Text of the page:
The horse who could win by a landslide

Red Rum was much more than a thoroughbred - he was a great public figure, says Alastair Down
Click to follow
The Independent Online
Alec Douglas-Home and Red Rum died eight days apart. One was prime minister but never ran in the Grand National, the other won the National three times and would almost certainly have been elected had he stood for the premiership.

What is certain is that Red Rum was backed by more people in his five faultless forays round those fearsome fences than was Sir Alec in the 1964 general election. But then the British, who love a punt, have always been more exercised by the inequality of horses than the equality of man.

This was reflected in Thursday's newspaper front pages which devoted reams of space to Red Rum's demise. One would be tempted to say that the breadth, depth and acreage of space was of the sort usually reserved for great public figures, but the truth is that Red Rum - a horse aged 30 - commanded vastly greater coverage than did Lord Home the week before.

And why not? The Grand National takes nine minutes to run, and his three wins and two seconds meant that Red Rum had spent more than 45 minutes galloping through the front rooms of most of the nation's households. Like it or despise it, the race is a national institution and the horse's unique achievements in it wove Red Rum into the warp and weft of the nation's sporting consciousness.

And, of course, this is a nation that often suspends its notions of the sensible where animals are concerned: a country in which the privileged classes pack their children off to boarding school soon after they've reached a reliable level of continence, while letting their dogs stay at home and sleep on their beds.

Perhaps the most surprising thing was that Red Rum never figured in the New Year Honours List. He could have had an honorary knighthood, like Bob Geldof, though it is probably fair to say that public recognition of horses by the state has never recovered the lustre it lost a few years back when Caligula made his horse Consul.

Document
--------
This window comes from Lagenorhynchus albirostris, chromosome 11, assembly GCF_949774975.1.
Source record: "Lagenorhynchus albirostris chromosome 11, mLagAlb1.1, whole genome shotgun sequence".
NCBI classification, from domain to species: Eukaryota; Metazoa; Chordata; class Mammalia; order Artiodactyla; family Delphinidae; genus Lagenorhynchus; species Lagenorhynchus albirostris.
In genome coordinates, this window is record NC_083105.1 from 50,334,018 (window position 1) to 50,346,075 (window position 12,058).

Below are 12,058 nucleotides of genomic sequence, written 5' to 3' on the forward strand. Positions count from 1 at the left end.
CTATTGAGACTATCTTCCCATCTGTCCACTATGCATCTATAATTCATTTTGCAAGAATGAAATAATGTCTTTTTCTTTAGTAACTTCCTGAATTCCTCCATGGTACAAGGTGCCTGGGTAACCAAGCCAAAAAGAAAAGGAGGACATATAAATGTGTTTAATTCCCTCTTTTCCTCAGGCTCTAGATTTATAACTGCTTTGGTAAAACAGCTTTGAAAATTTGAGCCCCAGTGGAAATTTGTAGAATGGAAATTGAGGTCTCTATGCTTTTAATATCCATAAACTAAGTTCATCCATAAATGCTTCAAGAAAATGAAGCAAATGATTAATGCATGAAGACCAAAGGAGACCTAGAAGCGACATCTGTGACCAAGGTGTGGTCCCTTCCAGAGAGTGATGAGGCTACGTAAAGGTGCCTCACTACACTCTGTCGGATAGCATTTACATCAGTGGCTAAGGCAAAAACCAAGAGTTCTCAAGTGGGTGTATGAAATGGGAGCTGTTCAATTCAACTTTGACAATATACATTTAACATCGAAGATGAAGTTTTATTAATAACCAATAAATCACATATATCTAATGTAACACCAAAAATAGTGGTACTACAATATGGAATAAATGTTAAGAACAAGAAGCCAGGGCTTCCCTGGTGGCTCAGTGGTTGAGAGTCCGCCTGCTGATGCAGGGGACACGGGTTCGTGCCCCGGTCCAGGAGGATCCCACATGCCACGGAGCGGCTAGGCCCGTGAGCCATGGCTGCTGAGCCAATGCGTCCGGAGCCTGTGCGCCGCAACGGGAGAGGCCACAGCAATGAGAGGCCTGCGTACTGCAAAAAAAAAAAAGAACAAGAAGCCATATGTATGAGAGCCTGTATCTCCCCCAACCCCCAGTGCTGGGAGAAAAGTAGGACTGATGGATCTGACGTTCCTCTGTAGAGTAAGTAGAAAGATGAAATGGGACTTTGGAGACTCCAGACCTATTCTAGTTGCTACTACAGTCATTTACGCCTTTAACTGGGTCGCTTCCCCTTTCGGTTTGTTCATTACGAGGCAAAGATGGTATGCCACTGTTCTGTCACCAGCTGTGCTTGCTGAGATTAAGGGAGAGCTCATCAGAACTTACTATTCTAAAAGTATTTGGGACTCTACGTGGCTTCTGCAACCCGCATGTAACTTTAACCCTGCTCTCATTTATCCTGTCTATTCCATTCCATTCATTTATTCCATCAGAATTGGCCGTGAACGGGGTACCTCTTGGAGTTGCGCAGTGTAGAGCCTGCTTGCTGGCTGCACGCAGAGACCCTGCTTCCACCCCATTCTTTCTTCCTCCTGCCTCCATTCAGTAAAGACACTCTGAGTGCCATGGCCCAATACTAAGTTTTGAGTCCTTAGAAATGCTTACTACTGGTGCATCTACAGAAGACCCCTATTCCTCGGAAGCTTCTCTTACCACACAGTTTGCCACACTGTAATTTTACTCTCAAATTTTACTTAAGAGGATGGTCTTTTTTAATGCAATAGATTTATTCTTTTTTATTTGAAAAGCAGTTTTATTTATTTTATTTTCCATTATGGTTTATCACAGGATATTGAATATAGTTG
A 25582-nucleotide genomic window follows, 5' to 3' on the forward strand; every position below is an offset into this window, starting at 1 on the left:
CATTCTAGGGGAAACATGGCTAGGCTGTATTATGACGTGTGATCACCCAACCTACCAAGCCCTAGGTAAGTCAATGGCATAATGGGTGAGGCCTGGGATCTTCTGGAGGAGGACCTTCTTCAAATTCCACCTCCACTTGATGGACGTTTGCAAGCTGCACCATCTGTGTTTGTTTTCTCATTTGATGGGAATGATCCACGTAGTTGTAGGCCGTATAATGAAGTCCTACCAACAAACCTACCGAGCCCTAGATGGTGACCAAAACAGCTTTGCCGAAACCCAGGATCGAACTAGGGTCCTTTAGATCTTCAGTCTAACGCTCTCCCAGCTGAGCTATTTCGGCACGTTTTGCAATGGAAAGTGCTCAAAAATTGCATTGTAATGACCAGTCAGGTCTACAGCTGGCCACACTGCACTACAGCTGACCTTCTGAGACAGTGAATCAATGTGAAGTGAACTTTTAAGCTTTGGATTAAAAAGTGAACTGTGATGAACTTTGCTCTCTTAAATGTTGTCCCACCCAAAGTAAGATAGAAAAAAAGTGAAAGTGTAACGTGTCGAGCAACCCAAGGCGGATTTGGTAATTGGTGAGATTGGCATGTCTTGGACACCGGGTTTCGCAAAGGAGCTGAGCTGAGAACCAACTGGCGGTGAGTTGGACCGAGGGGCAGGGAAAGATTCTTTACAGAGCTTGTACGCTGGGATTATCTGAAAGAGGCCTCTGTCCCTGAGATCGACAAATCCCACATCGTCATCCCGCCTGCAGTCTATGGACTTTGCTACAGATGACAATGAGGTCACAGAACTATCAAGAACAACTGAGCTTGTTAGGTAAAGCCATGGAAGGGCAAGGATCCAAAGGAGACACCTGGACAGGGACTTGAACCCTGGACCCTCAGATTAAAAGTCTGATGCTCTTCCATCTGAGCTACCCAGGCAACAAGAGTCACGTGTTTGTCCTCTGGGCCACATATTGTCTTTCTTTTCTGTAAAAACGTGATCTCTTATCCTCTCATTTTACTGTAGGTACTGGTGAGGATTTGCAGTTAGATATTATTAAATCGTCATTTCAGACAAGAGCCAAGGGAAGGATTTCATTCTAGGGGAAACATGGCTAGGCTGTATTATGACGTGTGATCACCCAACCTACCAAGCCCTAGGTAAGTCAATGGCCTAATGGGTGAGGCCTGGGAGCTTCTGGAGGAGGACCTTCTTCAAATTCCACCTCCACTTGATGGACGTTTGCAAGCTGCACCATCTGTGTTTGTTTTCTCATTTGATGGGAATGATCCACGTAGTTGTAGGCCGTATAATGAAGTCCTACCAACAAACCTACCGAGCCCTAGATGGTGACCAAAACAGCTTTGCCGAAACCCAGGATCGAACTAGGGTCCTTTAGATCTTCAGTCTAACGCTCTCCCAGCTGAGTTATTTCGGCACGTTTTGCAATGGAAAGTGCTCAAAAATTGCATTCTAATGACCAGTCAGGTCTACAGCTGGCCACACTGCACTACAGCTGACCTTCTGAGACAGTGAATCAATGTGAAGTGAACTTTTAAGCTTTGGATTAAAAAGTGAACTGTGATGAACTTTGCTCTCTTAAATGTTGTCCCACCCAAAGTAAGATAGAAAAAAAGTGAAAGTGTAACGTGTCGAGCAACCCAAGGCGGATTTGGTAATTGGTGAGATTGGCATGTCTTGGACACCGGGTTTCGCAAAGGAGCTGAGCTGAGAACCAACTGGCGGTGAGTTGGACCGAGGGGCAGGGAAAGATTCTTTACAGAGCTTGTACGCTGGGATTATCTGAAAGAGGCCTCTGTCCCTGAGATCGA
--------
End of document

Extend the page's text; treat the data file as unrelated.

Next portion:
But what made Red Rum so special, so famous? After all he was just a horse - four legs, teeth and the customary functions that are good for the roses. The answer is that Red Rum was seen for what he was - himself.

Most horses with a place in history owe their eminence to a human connection. Where would Black Bess be without Dick Turpin? Or Bucephalus without his regular jockey Alexander The Great? And think of poor old Copenhagen, hanging around all day waiting for Napoleon to get back on, just because the Emperor kept trying to go round corners with one hand still tucked inside his jacket.

The glory all those equines enjoyed was reflected glory because of the close connection they had with humans - although history is reticent as to the identity of those animals linked with Catherine the Great, who is said to have taken the notion of "the love of horses" rather more literally than is recommended by the Pony Club.

But Red Rum is rightly seen as having done it all himself, the allure of his rise from obscurity to genuine greatness much enriched by the everyday nature of his surroundings - he was stabled behind a second-hand car showroom and trained on a beach. As the Sporting Life editorialised about him this week, with only a touch of hyperbole: "He was the people's horse, as ordinary as a cup of tea yet as rare as Halley's Comet."

We shouldn't worry that Sir Alec Douglas-Home was upstaged by a horse. We have had loads of prime ministers, but only one Red Rum.

The writer is associate editor at the 'Sporting Life'

Comments